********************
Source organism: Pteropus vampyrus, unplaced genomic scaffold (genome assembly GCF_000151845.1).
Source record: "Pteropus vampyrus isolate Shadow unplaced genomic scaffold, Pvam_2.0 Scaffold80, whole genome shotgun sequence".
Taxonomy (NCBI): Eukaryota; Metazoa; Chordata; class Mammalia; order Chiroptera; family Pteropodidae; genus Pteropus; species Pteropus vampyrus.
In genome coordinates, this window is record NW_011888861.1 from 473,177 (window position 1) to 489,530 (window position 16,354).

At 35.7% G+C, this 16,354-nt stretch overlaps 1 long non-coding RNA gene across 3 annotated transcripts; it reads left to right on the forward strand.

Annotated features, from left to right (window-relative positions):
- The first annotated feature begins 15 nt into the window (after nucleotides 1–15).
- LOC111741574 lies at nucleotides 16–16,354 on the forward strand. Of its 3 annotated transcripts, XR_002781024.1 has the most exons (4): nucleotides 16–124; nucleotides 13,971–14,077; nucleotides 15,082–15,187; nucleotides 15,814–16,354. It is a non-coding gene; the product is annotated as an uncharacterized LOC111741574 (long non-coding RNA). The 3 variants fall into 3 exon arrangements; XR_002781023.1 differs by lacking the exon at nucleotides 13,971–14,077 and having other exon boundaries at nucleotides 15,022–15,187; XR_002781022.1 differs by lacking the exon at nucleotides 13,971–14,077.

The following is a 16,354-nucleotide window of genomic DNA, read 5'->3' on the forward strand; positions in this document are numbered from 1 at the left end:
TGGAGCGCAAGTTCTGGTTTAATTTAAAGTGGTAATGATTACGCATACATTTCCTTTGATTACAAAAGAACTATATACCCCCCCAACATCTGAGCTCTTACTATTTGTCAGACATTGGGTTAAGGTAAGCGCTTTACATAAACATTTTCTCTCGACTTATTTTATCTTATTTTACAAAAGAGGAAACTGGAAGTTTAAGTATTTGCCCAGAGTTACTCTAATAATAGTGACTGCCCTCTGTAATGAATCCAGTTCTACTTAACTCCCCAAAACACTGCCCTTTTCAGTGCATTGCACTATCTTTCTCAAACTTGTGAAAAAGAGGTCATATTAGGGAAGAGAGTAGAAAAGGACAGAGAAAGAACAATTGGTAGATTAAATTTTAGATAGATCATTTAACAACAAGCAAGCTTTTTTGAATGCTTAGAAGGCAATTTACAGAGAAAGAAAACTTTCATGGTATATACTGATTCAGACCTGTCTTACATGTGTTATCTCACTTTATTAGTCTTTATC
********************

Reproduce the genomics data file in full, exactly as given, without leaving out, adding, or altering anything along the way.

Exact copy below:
Source organism: Pteropus vampyrus, unplaced genomic scaffold (genome assembly GCF_000151845.1).
Source record: "Pteropus vampyrus isolate Shadow unplaced genomic scaffold, Pvam_2.0 Scaffold80, whole genome shotgun sequence".
Taxonomy (NCBI): Eukaryota; Metazoa; Chordata; class Mammalia; order Chiroptera; family Pteropodidae; genus Pteropus; species Pteropus vampyrus.
In genome coordinates, this window is record NW_011888861.1 from 473,177 (window position 1) to 489,530 (window position 16,354).

At 35.7% G+C, this 16,354-nt stretch overlaps 1 long non-coding RNA gene across 3 annotated transcripts; it reads left to right on the forward strand.

Annotated features, from left to right (window-relative positions):
- The first annotated feature begins 15 nt into the window (after nucleotides 1–15).
- LOC111741574 lies at nucleotides 16–16,354 on the forward strand. Of its 3 annotated transcripts, XR_002781024.1 has the most exons (4): nucleotides 16–124; nucleotides 13,971–14,077; nucleotides 15,082–15,187; nucleotides 15,814–16,354. It is a non-coding gene; the product is annotated as an uncharacterized LOC111741574 (long non-coding RNA). The 3 variants fall into 3 exon arrangements; XR_002781023.1 differs by lacking the exon at nucleotides 13,971–14,077 and having other exon boundaries at nucleotides 15,022–15,187; XR_002781022.1 differs by lacking the exon at nucleotides 13,971–14,077.

The following is a 16,354-nucleotide window of genomic DNA, read 5'->3' on the forward strand; positions in this document are numbered from 1 at the left end:
TGGAGCGCAAGTTCTGGTTTAATTTAAAGTGGTAATGATTACGCATACATTTCCTTTGATTACAAAAGAACTATATACCCCCCCAACATCTGAGCTCTTACTATTTGTCAGACATTGGGTTAAGGTAAGCGCTTTACATAAACATTTTCTCTCGACTTATTTTATCTTATTTTACAAAAGAGGAAACTGGAAGTTTAAGTATTTGCCCAGAGTTACTCTAATAATAGTGACTGCCCTCTGTAATGAATCCAGTTCTACTTAACTCCCCAAAACACTGCCCTTTTCAGTGCATTGCACTATCTTTCTCAAACTTGTGAAAAAGAGGTCATATTAGGGAAGAGAGTAGAAAAGGACAGAGAAAGAACAATTGGTAGATTAAATTTTAGATAGATCATTTAACAACAAGCAAGCTTTTTTGAATGCTTAGAAGGCAATTTACAGAGAAAGAAAACTTTCATGGTATATACTGATTCAGACCTGTCTTACATGTGTTATCTCACTTTATTAGTCTTTATC